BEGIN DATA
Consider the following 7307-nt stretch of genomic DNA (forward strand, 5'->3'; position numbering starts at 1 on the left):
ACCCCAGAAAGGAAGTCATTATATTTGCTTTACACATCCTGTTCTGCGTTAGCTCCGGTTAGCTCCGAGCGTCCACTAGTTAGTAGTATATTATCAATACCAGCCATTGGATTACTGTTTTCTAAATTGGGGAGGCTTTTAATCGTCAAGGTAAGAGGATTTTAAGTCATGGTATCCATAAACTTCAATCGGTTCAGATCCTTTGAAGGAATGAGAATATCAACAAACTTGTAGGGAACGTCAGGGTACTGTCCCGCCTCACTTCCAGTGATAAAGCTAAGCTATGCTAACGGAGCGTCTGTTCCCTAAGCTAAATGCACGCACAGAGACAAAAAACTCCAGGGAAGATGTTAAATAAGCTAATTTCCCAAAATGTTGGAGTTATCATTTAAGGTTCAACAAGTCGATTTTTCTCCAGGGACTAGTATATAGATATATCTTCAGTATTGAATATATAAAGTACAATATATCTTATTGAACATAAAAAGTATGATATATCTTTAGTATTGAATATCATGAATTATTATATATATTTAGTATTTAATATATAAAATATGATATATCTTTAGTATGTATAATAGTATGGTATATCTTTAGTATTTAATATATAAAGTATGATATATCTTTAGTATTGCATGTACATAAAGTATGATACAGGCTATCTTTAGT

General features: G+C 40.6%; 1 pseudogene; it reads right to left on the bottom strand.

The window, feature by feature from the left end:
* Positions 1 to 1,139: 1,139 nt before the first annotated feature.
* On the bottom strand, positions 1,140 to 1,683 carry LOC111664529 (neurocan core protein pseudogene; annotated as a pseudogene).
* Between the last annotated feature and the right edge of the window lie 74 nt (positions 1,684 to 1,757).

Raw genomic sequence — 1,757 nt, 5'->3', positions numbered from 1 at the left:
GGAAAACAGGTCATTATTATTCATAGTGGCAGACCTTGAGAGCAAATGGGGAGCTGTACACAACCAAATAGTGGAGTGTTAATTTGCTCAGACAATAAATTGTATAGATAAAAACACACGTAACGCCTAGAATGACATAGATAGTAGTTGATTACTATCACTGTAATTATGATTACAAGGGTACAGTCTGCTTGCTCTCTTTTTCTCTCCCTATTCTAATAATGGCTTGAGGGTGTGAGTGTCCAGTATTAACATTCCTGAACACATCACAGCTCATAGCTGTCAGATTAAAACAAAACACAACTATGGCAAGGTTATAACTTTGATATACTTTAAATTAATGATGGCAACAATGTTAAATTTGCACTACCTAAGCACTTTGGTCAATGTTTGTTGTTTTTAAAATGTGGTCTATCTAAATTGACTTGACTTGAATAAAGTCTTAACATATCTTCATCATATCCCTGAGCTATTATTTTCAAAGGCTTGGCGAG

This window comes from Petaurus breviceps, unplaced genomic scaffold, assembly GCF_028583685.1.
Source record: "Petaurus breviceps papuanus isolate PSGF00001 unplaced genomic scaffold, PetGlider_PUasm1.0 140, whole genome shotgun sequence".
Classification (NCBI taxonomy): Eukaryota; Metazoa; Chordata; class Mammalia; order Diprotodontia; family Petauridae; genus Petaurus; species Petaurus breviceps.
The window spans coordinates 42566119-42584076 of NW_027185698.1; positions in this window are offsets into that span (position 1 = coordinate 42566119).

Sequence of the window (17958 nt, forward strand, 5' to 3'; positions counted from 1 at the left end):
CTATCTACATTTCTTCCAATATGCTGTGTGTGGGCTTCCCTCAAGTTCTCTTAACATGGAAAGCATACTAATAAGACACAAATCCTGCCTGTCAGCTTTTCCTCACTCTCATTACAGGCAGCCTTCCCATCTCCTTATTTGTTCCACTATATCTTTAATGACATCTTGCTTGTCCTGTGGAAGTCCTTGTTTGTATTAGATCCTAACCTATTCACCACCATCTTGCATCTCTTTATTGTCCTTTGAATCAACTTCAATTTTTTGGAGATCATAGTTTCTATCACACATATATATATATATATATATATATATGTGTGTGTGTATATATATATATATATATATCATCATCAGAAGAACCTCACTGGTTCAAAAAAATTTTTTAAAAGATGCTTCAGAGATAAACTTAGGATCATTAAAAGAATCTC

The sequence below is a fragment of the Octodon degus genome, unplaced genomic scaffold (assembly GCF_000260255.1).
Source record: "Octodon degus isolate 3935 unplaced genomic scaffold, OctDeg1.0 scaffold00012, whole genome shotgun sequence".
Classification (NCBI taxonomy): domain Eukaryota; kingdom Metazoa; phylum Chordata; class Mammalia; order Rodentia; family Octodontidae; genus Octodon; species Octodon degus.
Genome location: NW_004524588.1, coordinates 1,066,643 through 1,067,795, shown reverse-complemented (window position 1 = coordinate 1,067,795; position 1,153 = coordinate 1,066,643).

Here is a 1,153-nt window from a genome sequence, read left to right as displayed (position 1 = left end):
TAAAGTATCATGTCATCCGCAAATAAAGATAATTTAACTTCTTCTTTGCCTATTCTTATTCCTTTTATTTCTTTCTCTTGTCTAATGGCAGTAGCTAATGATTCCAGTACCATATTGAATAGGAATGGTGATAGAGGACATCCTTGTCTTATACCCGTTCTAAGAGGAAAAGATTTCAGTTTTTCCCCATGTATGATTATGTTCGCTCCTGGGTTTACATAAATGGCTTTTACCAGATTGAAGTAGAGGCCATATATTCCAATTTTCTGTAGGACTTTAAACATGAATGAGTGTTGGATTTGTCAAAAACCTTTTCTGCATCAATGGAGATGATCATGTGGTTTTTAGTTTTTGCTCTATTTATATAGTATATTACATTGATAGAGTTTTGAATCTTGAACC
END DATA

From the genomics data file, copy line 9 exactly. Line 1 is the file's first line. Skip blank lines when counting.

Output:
GGAAAACAGGTCATTATTATTCATAGTGGCAGACCTTGAGAGCAAATGGGGAGCTGTACACAACCAAATAGTGGAGTGTTAATTTGCTCAGACAATAAATTGTATAGATAAAAACACACGTAACGCCTAGAATGACATAGATAGTAGTTGATTACTATCACTGTAATTATGATTACAAGGGTACAGTCTGCTTGCTCTCTTTTTCTCTCCCTATTCTAATAATGGCTTGAGGGTGTGAGTGTCCAGTATTAACATTCCTGAACACATCACAGCTCATAGCTGTCAGATTAAAACAAAACACAACTATGGCAAGGTTATAACTTTGATATACTTTAAATTAATGATGGCAACAATGTTAAATTTGCACTACCTAAGCACTTTGGTCAATGTTTGTTGTTTTTAAAATGTGGTCTATCTAAATTGACTTGACTTGAATAAAGTCTTAACATATCTTCATCATATCCCTGAGCTATTATTTTCAAAGGCTTGGCGAG